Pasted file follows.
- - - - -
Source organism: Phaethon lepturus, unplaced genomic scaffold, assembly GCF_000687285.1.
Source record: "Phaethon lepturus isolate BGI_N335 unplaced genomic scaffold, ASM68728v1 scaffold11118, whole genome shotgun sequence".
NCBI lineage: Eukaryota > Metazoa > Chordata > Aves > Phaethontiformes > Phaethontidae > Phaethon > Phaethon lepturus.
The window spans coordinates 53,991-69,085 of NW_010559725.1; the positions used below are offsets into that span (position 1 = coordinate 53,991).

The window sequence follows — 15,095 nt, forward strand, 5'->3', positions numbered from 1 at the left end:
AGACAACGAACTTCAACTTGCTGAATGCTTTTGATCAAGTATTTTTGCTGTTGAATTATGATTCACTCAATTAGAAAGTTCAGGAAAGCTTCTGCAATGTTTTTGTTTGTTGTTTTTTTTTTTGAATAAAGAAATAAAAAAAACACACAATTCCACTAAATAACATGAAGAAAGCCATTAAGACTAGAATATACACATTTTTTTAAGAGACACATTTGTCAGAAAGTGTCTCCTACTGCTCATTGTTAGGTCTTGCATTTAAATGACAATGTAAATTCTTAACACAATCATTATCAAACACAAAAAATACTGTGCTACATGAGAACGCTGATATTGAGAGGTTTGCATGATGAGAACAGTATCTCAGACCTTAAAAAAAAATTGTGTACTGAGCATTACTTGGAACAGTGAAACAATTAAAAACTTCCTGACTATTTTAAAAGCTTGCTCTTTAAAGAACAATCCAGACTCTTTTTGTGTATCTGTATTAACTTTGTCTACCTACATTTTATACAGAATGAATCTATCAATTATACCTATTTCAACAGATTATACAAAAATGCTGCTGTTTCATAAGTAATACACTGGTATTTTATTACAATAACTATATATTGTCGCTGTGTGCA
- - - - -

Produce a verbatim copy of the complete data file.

Source organism: Phaethon lepturus, unplaced genomic scaffold, assembly GCF_000687285.1.
Source record: "Phaethon lepturus isolate BGI_N335 unplaced genomic scaffold, ASM68728v1 scaffold11118, whole genome shotgun sequence".
NCBI lineage: Eukaryota > Metazoa > Chordata > Aves > Phaethontiformes > Phaethontidae > Phaethon > Phaethon lepturus.
The window spans coordinates 53,991-69,085 of NW_010559725.1; the positions used below are offsets into that span (position 1 = coordinate 53,991).

The window sequence follows — 15,095 nt, forward strand, 5'->3', positions numbered from 1 at the left end:
AGACAACGAACTTCAACTTGCTGAATGCTTTTGATCAAGTATTTTTGCTGTTGAATTATGATTCACTCAATTAGAAAGTTCAGGAAAGCTTCTGCAATGTTTTTGTTTGTTGTTTTTTTTTTTGAATAAAGAAATAAAAAAAACACACAATTCCACTAAATAACATGAAGAAAGCCATTAAGACTAGAATATACACATTTTTTTAAGAGACACATTTGTCAGAAAGTGTCTCCTACTGCTCATTGTTAGGTCTTGCATTTAAATGACAATGTAAATTCTTAACACAATCATTATCAAACACAAAAAATACTGTGCTACATGAGAACGCTGATATTGAGAGGTTTGCATGATGAGAACAGTATCTCAGACCTTAAAAAAAAATTGTGTACTGAGCATTACTTGGAACAGTGAAACAATTAAAAACTTCCTGACTATTTTAAAAGCTTGCTCTTTAAAGAACAATCCAGACTCTTTTTGTGTATCTGTATTAACTTTGTCTACCTACATTTTATACAGAATGAATCTATCAATTATACCTATTTCAACAGATTATACAAAAATGCTGCTGTTTCATAAGTAATACACTGGTATTTTATTACAATAACTATATATTGTCGCTGTGTGCA